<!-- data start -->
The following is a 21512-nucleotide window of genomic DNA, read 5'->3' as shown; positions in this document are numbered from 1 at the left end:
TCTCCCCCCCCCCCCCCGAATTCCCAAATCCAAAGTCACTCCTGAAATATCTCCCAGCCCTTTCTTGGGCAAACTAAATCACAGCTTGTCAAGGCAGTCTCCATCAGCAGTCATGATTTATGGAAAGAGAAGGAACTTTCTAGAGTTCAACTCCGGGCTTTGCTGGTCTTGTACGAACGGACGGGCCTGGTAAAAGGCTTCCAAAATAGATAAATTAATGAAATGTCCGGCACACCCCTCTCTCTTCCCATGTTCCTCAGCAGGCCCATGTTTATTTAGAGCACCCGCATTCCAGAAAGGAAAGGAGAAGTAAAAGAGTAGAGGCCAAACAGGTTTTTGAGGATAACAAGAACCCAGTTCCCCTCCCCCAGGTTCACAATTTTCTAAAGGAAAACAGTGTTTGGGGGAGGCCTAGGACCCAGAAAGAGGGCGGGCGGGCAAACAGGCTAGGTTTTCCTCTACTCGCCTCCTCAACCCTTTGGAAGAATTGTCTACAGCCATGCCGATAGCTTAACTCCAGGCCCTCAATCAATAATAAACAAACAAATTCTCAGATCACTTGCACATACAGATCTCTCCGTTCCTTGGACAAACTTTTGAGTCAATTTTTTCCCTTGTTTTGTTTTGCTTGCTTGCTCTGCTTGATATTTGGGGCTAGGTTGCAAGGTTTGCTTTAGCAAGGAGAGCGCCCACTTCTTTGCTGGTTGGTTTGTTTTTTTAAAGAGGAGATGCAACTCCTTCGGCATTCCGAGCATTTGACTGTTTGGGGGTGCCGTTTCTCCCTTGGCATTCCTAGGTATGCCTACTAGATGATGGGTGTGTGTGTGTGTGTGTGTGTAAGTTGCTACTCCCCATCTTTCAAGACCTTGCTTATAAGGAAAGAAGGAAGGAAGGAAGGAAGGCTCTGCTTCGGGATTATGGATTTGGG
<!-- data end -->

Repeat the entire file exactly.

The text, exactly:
The following is a 21512-nucleotide window of genomic DNA, read 5'->3' as shown; positions in this document are numbered from 1 at the left end:
TCTCCCCCCCCCCCCCCGAATTCCCAAATCCAAAGTCACTCCTGAAATATCTCCCAGCCCTTTCTTGGGCAAACTAAATCACAGCTTGTCAAGGCAGTCTCCATCAGCAGTCATGATTTATGGAAAGAGAAGGAACTTTCTAGAGTTCAACTCCGGGCTTTGCTGGTCTTGTACGAACGGACGGGCCTGGTAAAAGGCTTCCAAAATAGATAAATTAATGAAATGTCCGGCACACCCCTCTCTCTTCCCATGTTCCTCAGCAGGCCCATGTTTATTTAGAGCACCCGCATTCCAGAAAGGAAAGGAGAAGTAAAAGAGTAGAGGCCAAACAGGTTTTTGAGGATAACAAGAACCCAGTTCCCCTCCCCCAGGTTCACAATTTTCTAAAGGAAAACAGTGTTTGGGGGAGGCCTAGGACCCAGAAAGAGGGCGGGCGGGCAAACAGGCTAGGTTTTCCTCTACTCGCCTCCTCAACCCTTTGGAAGAATTGTCTACAGCCATGCCGATAGCTTAACTCCAGGCCCTCAATCAATAATAAACAAACAAATTCTCAGATCACTTGCACATACAGATCTCTCCGTTCCTTGGACAAACTTTTGAGTCAATTTTTTCCCTTGTTTTGTTTTGCTTGCTTGCTCTGCTTGATATTTGGGGCTAGGTTGCAAGGTTTGCTTTAGCAAGGAGAGCGCCCACTTCTTTGCTGGTTGGTTTGTTTTTTTAAAGAGGAGATGCAACTCCTTCGGCATTCCGAGCATTTGACTGTTTGGGGGTGCCGTTTCTCCCTTGGCATTCCTAGGTATGCCTACTAGATGATGGGTGTGTGTGTGTGTGTGTGTGTAAGTTGCTACTCCCCATCTTTCAAGACCTTGCTTATAAGGAAAGAAGGAAGGAAGGAAGGAAGGCTCTGCTTCGGGATTATGGATTTGGG